Is the UK on a Destructive Path?

The UK has been inflating money supply on an unprecedented scale and kept interest rates near zero for 6 years.

Ville Vainio
Ville Vainio


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This article is written by Ville Vainio.

ABOUT THE AUTHOR: Ville Vainio is an Elliott Wave Analyst, director and sole proprietor of vivaico ltd., a Finland-based market forecasting company specializing in the forex market.



The Pound

GBP was one of the strongest currencies back in 2007. When the financial crisis hit late 2007 GBP started to decline and lost almost 40% of its value in just over a year. GBP has not recovered from this drop and has started to decline again. EUR/GBP is the exception and this currency pair has been relentlessly declining for the past 6 years. I think this trend has just reversed its course and is at least making a small recovery. Some of the major GBP forex pairs have been GBP bearish for a while. GBP/JPY started to decline late 2014 and I think this trend is going to accelerate and last till the end of 2015 (if not longer). GBP/USD has been on a bear market since June 2014 and is just starting its multi year bearish trend (although I am looking for small recovery shortly). I think that we are going to see a 20-year low in GBP/USD during 2016. I base this view on Elliott Wave Analysis, which is a form of technical chart analysis able to predict long-term price targets.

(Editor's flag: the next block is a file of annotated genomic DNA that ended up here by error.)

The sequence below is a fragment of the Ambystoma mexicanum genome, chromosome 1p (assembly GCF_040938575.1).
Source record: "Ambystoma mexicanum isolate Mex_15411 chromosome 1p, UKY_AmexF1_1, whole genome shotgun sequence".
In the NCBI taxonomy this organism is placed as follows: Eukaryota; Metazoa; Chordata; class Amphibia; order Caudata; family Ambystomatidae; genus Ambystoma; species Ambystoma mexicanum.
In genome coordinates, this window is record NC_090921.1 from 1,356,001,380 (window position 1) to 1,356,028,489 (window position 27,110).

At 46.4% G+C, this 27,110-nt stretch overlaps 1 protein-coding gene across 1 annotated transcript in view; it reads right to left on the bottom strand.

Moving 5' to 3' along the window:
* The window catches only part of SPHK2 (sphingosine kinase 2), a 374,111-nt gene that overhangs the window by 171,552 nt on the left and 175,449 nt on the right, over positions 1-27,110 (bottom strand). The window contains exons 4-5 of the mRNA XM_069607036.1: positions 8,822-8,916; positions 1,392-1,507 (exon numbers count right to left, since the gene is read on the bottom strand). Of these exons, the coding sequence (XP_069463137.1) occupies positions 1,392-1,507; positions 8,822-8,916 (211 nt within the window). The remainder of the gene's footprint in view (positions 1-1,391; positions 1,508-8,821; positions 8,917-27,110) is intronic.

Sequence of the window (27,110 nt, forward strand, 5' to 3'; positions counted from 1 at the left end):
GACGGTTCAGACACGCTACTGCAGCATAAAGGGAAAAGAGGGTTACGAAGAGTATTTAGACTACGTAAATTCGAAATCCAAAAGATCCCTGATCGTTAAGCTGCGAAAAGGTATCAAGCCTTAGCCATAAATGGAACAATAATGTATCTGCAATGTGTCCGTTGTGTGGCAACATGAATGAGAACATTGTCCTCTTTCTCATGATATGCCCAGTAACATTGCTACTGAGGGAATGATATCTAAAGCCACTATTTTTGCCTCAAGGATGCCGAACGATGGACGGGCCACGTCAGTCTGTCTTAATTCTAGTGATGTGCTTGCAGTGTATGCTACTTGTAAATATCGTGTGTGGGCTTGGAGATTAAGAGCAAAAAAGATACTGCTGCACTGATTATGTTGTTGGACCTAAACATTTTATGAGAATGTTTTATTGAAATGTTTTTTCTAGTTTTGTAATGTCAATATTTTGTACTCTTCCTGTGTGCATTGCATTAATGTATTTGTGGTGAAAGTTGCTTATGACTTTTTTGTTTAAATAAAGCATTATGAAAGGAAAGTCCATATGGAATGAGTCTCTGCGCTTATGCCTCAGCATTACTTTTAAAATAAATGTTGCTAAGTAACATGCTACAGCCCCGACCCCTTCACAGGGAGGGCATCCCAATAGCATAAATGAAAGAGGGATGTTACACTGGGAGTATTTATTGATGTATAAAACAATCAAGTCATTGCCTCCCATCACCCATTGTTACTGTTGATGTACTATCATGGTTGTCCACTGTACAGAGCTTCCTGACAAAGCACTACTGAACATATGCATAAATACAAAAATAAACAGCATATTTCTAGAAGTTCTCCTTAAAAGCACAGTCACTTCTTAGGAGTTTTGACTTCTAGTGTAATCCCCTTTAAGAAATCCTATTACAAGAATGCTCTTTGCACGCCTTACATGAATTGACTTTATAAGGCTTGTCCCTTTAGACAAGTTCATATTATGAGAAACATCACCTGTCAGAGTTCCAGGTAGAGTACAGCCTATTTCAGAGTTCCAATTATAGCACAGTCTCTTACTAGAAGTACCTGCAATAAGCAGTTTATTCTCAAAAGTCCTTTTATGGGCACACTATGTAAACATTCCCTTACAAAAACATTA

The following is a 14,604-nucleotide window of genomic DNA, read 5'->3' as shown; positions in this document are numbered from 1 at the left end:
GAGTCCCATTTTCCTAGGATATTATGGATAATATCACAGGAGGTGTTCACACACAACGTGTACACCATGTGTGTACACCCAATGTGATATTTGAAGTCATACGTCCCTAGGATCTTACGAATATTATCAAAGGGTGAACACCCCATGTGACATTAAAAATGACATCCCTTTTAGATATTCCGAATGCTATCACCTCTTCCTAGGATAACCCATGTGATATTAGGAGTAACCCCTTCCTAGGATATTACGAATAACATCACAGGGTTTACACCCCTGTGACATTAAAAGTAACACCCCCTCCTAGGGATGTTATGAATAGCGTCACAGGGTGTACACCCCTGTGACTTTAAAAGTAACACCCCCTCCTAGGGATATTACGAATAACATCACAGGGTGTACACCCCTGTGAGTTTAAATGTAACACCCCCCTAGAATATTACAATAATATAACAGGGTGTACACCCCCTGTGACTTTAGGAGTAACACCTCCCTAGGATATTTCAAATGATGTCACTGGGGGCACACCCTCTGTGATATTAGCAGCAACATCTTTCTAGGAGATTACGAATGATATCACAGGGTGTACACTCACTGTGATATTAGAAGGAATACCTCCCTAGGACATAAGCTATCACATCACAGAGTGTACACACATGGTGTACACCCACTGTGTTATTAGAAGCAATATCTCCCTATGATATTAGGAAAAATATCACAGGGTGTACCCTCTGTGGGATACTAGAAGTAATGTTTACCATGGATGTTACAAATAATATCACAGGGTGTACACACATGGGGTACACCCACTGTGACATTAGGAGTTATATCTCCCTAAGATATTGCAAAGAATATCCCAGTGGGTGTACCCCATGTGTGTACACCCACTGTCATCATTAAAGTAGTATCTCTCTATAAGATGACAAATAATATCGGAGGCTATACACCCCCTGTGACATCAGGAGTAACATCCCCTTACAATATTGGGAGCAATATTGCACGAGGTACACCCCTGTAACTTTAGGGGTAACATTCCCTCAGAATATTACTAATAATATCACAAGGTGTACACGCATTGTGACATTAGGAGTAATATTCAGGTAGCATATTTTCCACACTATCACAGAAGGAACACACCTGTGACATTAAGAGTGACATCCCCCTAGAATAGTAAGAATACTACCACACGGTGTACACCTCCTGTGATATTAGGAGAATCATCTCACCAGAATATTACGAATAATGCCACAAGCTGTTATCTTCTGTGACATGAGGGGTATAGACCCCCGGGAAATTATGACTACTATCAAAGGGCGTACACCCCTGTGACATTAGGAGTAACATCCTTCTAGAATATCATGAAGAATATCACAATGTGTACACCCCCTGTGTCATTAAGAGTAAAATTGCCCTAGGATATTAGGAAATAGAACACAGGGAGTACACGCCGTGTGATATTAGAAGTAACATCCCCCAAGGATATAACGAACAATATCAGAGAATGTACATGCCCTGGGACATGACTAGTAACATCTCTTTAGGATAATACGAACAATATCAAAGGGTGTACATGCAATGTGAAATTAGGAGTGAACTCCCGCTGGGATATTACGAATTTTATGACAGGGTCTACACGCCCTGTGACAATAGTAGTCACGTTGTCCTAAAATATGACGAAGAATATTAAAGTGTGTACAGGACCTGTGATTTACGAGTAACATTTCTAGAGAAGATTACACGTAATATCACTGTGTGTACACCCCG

Source: Timingcharts

Housing Bubble

bubble-500130_640Housing prices in the UK have been on the news a lot and have reached an unsustainable level. London house prices are rising more rapidly than before the 2008 crash – almost 20%/year, and housing prices are rising all over UK. They have reached unsustainable levels and the only way is down. In the 2008 financial crisis mortgage related assets were not allowed to deleverage to normal levels and that is one reason why real estate related asset prices are on record highs. Also, interest rates are held artificially near zero. The only reasonable explanation why this bubble has not popped yet could be that the majority of the real estates and real estate related assets are not held by individuals, but by large investors ie. hedge funds and banks.